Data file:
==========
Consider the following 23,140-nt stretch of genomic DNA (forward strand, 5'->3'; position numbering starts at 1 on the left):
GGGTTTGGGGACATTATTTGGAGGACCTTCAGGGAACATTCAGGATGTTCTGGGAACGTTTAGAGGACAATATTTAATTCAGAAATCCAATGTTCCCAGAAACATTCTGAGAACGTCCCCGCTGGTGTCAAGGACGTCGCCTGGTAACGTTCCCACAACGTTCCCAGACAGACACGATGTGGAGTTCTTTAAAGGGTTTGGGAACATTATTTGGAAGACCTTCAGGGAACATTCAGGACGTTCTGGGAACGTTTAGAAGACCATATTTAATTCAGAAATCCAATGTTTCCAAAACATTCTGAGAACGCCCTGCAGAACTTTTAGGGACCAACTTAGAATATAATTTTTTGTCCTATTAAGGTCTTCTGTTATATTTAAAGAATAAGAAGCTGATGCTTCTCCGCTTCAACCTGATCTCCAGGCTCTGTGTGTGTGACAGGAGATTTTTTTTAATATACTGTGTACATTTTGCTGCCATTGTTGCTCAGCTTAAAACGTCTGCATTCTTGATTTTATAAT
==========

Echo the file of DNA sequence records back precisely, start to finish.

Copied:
Consider the following 23,140-nt stretch of genomic DNA (forward strand, 5'->3'; position numbering starts at 1 on the left):
GGGTTTGGGGACATTATTTGGAGGACCTTCAGGGAACATTCAGGATGTTCTGGGAACGTTTAGAGGACAATATTTAATTCAGAAATCCAATGTTCCCAGAAACATTCTGAGAACGTCCCCGCTGGTGTCAAGGACGTCGCCTGGTAACGTTCCCACAACGTTCCCAGACAGACACGATGTGGAGTTCTTTAAAGGGTTTGGGAACATTATTTGGAAGACCTTCAGGGAACATTCAGGACGTTCTGGGAACGTTTAGAAGACCATATTTAATTCAGAAATCCAATGTTTCCAAAACATTCTGAGAACGCCCTGCAGAACTTTTAGGGACCAACTTAGAATATAATTTTTTGTCCTATTAAGGTCTTCTGTTATATTTAAAGAATAAGAAGCTGATGCTTCTCCGCTTCAACCTGATCTCCAGGCTCTGTGTGTGTGACAGGAGATTTTTTTTAATATACTGTGTACATTTTGCTGCCATTGTTGCTCAGCTTAAAACGTCTGCATTCTTGATTTTATAAT